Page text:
But this is why “You Don’t Love Me” makes my list: near the end, at 18:19, Duane breaks into the melody of “Joy to the World.” Nineteen minutes of bluesy rock, and then a powerful lead guitar points in an unmistakeable direction. What did Duane intend by this? Anything?
I don’t care. You can’t be too careful if you’re trying to avoid God’s story. There are hints, clues, and echoes everywhere. Including March, 1971, at Fillmore East in NYC. Often, my favorite Christian music isn’t “Christian music.”
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#9 – “Statesboro Blue”
Incredible blues, soaring guitars, a different drummer out of each stereo speaker, a whiskey voice. What a start to the “Fillmore East” album!
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#8 – “In Memory of Elizabeth Reed”
This instrumental piece was composed by Betts, who wrote it in honor of a woman he was seeing, but who named it instead for a woman whose name appeared on a tombstone at the Rose Hill Cemetery, where the band often went to relax and where Duane and Oakley are now buried.
It’s a great place to hear each of the musicians, including Gregg on organ.
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#7 – “Revival”
It’s gospel meeting time for the Allman Brothers. “People can you feel it? Love is everywhere!” When the whole group starts singing, you’ll really think the church choir is preaching! Hand-clapping, short bursts of solos—everything but an altar call at the end.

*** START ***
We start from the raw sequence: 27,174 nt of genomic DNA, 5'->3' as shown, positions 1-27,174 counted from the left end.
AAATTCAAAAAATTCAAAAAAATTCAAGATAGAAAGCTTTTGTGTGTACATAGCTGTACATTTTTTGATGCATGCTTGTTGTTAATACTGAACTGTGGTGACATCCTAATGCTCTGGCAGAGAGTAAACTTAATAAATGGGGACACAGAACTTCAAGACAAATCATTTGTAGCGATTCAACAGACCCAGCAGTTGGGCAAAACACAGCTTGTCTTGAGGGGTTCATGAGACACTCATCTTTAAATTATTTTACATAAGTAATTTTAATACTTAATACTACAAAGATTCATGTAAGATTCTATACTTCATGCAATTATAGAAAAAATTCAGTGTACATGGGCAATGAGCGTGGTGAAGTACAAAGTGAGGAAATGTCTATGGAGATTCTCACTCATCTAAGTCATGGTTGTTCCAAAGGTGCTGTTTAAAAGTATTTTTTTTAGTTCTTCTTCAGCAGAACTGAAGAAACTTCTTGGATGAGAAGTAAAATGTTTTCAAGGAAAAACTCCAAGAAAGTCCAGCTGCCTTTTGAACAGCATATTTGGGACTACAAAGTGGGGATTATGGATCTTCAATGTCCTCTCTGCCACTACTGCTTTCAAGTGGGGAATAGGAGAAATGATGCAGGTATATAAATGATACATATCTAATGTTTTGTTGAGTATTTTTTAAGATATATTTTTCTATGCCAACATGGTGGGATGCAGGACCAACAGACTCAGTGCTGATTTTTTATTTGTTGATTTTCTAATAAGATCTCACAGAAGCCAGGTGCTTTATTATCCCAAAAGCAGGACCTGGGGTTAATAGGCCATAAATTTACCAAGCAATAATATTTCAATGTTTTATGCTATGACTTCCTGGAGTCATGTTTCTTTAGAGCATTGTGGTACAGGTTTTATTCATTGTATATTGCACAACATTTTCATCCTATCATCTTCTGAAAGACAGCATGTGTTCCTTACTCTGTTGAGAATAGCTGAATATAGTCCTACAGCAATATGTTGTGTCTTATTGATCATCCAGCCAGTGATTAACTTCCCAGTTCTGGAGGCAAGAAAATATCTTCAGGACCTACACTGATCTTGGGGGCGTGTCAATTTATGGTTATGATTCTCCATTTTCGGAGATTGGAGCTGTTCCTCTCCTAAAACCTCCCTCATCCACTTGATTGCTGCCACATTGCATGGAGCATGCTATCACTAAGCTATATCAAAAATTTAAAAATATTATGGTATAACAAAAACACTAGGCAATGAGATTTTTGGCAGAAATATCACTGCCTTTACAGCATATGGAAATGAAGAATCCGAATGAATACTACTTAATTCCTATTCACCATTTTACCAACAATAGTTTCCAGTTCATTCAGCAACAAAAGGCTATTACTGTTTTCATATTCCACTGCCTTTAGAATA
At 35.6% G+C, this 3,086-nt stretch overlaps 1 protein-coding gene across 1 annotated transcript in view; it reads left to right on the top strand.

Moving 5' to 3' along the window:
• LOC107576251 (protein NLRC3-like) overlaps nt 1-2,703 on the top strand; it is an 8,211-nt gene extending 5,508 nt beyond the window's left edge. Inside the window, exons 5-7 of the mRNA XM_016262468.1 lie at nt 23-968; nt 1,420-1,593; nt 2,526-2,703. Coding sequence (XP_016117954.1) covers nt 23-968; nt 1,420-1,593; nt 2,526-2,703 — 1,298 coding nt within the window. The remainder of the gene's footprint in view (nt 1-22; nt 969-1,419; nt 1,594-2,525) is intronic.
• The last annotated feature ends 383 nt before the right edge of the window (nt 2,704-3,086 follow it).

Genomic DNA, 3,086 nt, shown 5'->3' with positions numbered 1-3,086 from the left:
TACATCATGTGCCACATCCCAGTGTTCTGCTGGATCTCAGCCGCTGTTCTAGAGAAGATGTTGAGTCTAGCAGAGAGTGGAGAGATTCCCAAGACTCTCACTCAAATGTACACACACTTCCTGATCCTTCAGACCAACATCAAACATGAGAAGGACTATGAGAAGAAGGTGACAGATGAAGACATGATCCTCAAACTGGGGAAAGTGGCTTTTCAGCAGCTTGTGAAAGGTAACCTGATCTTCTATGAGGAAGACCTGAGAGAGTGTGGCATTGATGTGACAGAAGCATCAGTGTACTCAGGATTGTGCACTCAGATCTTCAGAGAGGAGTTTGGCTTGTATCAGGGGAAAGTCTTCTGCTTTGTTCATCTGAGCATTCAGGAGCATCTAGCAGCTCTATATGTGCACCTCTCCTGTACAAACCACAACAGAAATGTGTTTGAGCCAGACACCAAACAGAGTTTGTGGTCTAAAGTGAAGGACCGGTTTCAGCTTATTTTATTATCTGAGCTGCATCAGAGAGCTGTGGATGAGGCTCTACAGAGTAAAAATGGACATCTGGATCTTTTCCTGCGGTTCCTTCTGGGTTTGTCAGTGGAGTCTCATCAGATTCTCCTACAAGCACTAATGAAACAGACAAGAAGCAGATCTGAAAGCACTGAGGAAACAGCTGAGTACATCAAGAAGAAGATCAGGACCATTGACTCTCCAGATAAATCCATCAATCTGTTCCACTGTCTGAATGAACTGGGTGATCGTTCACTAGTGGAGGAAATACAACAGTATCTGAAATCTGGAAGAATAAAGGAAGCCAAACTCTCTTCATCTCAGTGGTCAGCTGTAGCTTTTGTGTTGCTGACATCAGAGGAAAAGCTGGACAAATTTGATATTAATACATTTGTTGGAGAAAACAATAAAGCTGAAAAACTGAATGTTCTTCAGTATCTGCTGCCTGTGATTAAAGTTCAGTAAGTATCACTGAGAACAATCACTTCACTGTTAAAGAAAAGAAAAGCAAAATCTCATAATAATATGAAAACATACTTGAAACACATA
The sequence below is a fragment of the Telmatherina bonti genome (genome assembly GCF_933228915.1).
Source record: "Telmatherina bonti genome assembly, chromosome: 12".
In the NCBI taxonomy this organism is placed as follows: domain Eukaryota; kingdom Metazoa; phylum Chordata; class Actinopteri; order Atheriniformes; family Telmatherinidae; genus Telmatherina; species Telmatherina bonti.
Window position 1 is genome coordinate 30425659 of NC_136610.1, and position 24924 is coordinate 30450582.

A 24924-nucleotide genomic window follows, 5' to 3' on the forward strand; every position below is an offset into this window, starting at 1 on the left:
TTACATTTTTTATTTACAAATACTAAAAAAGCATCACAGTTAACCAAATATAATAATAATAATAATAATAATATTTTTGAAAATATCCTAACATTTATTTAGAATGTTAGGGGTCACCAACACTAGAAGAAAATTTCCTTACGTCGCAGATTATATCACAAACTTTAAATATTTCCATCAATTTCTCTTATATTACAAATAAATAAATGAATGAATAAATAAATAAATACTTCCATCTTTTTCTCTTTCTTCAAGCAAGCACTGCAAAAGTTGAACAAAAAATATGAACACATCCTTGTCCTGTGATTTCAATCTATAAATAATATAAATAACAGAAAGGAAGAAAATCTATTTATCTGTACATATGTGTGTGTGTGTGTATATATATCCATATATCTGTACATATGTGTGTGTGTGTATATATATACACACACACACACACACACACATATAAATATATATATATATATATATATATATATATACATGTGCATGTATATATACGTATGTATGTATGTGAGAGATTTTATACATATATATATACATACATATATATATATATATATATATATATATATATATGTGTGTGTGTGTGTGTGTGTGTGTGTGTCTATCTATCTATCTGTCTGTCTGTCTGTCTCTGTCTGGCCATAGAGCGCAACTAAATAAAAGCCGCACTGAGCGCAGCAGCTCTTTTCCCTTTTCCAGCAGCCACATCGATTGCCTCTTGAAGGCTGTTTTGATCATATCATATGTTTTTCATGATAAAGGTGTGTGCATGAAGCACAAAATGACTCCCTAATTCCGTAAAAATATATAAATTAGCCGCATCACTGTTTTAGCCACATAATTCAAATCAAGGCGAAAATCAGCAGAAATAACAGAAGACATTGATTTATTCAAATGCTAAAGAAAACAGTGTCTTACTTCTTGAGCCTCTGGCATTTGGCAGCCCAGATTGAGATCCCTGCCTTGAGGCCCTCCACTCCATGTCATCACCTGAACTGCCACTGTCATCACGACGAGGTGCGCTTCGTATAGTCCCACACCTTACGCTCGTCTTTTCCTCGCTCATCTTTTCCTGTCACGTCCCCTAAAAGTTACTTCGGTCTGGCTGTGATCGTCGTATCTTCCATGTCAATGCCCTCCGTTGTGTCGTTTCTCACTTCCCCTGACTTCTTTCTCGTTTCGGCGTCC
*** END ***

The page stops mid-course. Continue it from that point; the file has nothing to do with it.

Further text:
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#6 – “Midnight Rider”
Like the previous song, this first appeared on “Idlewild South,” an album so named because their house in Macon had so many friends coming and going through it that it was like Idlewild airport in NYC (later renamed JFK).
Be sure you don’t think of Willie or Waylon when you hear this, since they covered it (as did Joe Cocker, Bob Seger, Alison Krauss, Stephen Stills, Hank Williams Jr., etc.)—it was written by Gregg. Great man-on-the-run music:
I’ve got one more silver dollar,
But I’m not gonna let ’em catch me, no …
Not gonna let ’em catch
The midnight rider.
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#5 – “Ramblin’ Man”
This country-rock song by Betts is the only top ten single the band ever had. It reached #2, surpassed at the time only by Cher’s “Half-Breed” (ironically, since she and Gregg later married). This is the one I really hear in my mind as I remember eating in the school cafeteria my senior year (’73-’74) of high school. “Lord, I was born a ramblin’ man . . . .”